9. 9. Quasi-Experimental and Single-Case Designs The Quasi-Experimental research designs are used when it is impossible to randomly assign participants to comparison groups (quasi-experimental designs) and when a researcher is faced with a situation where only one or two participants can participate in the research study (single case designs).  Like experimental research, quasi- experimental and single-case designs do have manipulation of the independent variable (otherwise they would not be “experimental research” designs).
10. 10. Quasi Designs These are designs that are used when it is not possible to control for all potentially confounding variables; in most cases this is because the participants cannot be randomly assigned to the groups.  Causal explanations can be made when using quasi- experimental designs but only when you collect data that demonstrate that plausible rival explanations are unlikely, and the evidence will still not be as strong as with one of the strong designs discussed in the experimental research section.
11. 11. Where do Quasi Designs Fall?  You can view quasi-experiments as falling in the center of a continuum with weak experimental designs on the far left side and strong experimental designs on the far right side. (In other words, quasi designs are not the worst and they are not the best. They are in-between or moderately strong designs.) /------------------------------------/------------------------------------/ Weak Quasi Strong Designs Designs Designs
12. 12. Types of Quasi Designs  Three quasi-experimental research designs include the following:  1)the nonequivalent comparison- group design,  2)the interrupted time-series design, and  3)the regression discontinuity design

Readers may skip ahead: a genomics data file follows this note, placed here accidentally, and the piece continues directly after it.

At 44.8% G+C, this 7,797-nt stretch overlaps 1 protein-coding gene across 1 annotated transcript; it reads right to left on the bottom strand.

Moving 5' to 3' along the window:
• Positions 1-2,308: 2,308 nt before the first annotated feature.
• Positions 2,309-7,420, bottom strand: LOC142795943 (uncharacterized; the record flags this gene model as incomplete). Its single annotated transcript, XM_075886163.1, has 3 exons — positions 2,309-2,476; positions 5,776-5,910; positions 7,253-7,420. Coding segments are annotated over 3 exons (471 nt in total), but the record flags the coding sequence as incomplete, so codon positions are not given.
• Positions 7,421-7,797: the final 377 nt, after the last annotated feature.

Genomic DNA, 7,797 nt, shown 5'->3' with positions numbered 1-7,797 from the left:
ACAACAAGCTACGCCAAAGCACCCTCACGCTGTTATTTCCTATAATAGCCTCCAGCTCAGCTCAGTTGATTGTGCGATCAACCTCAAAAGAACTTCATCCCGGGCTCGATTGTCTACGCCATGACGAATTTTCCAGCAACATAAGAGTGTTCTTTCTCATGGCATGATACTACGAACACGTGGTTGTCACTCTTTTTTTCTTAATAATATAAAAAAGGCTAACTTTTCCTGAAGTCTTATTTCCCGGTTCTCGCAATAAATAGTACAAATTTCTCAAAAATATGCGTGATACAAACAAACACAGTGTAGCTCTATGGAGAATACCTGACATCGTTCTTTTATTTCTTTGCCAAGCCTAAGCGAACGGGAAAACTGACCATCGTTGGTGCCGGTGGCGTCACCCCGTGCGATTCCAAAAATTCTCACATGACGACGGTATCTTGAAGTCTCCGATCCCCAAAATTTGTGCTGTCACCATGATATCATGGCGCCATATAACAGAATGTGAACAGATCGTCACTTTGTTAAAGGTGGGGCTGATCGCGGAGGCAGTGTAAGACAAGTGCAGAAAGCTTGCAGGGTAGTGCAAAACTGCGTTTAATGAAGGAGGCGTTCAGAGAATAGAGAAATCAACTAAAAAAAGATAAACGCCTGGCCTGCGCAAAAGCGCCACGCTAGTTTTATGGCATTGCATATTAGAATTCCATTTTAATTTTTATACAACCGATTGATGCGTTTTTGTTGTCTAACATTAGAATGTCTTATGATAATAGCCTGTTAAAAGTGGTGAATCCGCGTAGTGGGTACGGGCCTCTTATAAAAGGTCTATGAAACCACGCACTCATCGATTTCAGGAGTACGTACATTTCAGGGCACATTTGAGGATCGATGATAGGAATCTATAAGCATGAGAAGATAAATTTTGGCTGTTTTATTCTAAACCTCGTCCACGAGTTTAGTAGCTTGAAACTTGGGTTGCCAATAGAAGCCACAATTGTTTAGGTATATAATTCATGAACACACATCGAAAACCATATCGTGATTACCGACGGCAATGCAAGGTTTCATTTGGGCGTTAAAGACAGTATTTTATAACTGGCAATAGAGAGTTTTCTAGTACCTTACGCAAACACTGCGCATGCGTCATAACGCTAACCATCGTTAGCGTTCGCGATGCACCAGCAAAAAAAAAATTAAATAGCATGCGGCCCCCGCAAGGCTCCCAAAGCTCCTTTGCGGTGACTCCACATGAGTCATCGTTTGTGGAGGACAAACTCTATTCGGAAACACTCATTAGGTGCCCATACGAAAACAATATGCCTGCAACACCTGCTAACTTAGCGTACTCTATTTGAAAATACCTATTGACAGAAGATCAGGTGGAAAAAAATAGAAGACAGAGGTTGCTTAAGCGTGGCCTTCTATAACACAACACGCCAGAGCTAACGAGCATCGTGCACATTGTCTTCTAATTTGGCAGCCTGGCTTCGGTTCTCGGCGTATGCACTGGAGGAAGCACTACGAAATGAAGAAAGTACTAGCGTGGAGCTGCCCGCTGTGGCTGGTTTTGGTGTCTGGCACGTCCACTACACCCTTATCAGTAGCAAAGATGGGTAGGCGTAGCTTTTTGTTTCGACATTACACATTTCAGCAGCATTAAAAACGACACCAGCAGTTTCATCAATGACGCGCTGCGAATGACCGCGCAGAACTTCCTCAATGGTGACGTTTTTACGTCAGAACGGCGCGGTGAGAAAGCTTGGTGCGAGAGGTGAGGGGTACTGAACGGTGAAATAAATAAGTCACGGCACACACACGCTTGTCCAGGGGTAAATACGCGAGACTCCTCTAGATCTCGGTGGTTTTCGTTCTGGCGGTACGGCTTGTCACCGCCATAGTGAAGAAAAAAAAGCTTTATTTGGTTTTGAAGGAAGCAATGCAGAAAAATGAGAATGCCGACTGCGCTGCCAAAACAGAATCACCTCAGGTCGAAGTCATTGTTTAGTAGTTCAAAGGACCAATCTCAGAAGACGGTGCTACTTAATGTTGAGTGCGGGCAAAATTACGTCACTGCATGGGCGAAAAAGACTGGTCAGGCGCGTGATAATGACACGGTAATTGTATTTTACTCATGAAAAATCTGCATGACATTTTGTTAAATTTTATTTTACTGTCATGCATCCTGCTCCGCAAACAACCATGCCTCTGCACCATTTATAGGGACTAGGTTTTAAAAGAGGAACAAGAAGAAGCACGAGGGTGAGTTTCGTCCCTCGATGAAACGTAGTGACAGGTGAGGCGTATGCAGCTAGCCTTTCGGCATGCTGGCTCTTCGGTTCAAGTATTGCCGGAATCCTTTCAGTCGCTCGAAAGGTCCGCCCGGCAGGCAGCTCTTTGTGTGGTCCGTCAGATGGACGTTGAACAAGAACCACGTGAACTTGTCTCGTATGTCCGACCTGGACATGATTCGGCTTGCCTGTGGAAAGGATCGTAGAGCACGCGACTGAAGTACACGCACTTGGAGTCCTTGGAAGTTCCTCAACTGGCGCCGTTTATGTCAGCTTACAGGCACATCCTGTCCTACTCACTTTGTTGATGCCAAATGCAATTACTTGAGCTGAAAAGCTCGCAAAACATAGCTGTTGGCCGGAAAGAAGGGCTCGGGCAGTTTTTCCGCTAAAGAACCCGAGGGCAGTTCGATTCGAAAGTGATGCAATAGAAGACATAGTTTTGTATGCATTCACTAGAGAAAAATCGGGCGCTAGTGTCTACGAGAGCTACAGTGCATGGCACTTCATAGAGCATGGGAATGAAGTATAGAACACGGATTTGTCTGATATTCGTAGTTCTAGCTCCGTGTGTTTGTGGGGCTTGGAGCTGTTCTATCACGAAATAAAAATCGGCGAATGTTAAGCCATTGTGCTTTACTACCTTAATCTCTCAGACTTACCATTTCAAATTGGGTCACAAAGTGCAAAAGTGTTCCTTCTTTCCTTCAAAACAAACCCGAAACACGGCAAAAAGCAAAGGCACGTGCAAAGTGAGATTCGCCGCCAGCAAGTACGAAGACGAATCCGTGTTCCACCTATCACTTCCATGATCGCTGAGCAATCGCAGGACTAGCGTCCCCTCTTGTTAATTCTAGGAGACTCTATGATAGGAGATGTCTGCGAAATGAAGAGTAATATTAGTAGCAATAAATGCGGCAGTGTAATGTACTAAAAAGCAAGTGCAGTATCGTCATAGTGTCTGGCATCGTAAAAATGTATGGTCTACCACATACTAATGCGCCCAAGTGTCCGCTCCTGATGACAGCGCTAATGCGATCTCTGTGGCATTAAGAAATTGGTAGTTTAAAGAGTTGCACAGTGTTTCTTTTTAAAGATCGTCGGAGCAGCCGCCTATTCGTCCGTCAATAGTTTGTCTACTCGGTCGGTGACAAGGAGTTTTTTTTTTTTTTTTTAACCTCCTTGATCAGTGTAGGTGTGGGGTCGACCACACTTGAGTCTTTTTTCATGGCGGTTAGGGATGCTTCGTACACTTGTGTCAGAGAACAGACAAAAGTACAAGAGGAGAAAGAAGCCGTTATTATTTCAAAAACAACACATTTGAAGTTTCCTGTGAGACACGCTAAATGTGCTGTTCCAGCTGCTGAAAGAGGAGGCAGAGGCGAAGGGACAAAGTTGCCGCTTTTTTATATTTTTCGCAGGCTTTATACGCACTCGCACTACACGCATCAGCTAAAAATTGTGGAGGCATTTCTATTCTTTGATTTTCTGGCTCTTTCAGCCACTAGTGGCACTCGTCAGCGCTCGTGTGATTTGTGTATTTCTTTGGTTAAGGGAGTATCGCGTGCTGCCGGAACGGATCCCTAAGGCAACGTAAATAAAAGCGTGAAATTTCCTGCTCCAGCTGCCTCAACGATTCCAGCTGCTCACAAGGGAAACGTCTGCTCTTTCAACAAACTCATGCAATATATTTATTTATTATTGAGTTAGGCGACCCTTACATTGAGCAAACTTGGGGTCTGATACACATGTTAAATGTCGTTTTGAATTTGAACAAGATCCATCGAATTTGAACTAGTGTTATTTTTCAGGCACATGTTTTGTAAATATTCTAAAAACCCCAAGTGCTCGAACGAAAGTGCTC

13. 13. Nonequivalent Comparison-Group Design  This is a design that contains a treatment group and a nonequivalent untreated comparison group about of which are administered pretest and posttest measures. The groups are “nonequivalent” because you lack random assignment (although there are some control techniques that can help make the groups similar such as matching and statistical control). Because of the lack of random assignment, there is no assurance that the groups are highly are similar at the outset of the study.
14. 14. Here is a depiction of the nonequivalent comparison-group design:
15. 15.  The Bivariate Distribution The Bivariate Distribution The Bivariate Distribution
16. 16. Another Visual Explanation  C O X O  C O O  C indicates that groups are assigned by means of a cutoff score,  an O stands for the administration of a measure to a group,  an X depicts the implementation of a program,  and each group is described on a single line (i.e., program group on top, control group on the bottom).